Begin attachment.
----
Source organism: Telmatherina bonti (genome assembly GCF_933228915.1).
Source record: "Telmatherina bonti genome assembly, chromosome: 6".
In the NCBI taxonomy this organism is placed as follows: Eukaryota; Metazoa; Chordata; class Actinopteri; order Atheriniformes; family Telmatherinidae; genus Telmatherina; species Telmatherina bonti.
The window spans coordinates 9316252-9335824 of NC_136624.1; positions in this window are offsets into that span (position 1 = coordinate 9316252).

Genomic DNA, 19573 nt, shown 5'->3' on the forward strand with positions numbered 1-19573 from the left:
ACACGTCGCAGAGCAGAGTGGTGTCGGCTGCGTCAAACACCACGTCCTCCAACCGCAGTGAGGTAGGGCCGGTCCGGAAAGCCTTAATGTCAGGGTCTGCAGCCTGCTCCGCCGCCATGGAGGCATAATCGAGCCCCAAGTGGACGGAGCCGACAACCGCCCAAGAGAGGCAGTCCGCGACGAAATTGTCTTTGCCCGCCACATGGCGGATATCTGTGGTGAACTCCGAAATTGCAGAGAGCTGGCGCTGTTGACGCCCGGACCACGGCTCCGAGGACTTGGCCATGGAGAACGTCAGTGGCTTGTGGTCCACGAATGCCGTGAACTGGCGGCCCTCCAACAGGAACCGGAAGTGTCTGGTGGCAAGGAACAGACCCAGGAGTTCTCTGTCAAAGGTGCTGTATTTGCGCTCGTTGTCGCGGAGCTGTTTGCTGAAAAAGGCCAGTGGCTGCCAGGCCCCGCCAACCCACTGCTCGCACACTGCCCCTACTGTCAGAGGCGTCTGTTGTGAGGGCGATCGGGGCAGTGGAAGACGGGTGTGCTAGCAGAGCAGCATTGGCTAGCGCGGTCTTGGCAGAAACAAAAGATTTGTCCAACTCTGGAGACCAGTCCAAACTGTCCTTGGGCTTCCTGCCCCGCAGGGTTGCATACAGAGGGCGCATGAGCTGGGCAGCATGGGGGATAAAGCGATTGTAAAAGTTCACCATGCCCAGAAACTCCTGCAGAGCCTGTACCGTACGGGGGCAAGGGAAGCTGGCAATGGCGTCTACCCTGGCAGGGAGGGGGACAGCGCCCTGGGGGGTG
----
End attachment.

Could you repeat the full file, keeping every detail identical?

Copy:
Source organism: Telmatherina bonti (genome assembly GCF_933228915.1).
Source record: "Telmatherina bonti genome assembly, chromosome: 6".
In the NCBI taxonomy this organism is placed as follows: Eukaryota; Metazoa; Chordata; class Actinopteri; order Atheriniformes; family Telmatherinidae; genus Telmatherina; species Telmatherina bonti.
The window spans coordinates 9316252-9335824 of NC_136624.1; positions in this window are offsets into that span (position 1 = coordinate 9316252).

Genomic DNA, 19573 nt, shown 5'->3' on the forward strand with positions numbered 1-19573 from the left:
ACACGTCGCAGAGCAGAGTGGTGTCGGCTGCGTCAAACACCACGTCCTCCAACCGCAGTGAGGTAGGGCCGGTCCGGAAAGCCTTAATGTCAGGGTCTGCAGCCTGCTCCGCCGCCATGGAGGCATAATCGAGCCCCAAGTGGACGGAGCCGACAACCGCCCAAGAGAGGCAGTCCGCGACGAAATTGTCTTTGCCCGCCACATGGCGGATATCTGTGGTGAACTCCGAAATTGCAGAGAGCTGGCGCTGTTGACGCCCGGACCACGGCTCCGAGGACTTGGCCATGGAGAACGTCAGTGGCTTGTGGTCCACGAATGCCGTGAACTGGCGGCCCTCCAACAGGAACCGGAAGTGTCTGGTGGCAAGGAACAGACCCAGGAGTTCTCTGTCAAAGGTGCTGTATTTGCGCTCGTTGTCGCGGAGCTGTTTGCTGAAAAAGGCCAGTGGCTGCCAGGCCCCGCCAACCCACTGCTCGCACACTGCCCCTACTGTCAGAGGCGTCTGTTGTGAGGGCGATCGGGGCAGTGGAAGACGGGTGTGCTAGCAGAGCAGCATTGGCTAGCGCGGTCTTGGCAGAAACAAAAGATTTGTCCAACTCTGGAGACCAGTCCAAACTGTCCTTGGGCTTCCTGCCCCGCAGGGTTGCATACAGAGGGCGCATGAGCTGGGCAGCATGGGGGATAAAGCGATTGTAAAAGTTCACCATGCCCAGAAACTCCTGCAGAGCCTGTACCGTACGGGGGCAAGGGAAGCTGGCAATGGCGTCTACCCTGGCAGGGAGGGGGACAGCGCCCTGGGGGGTG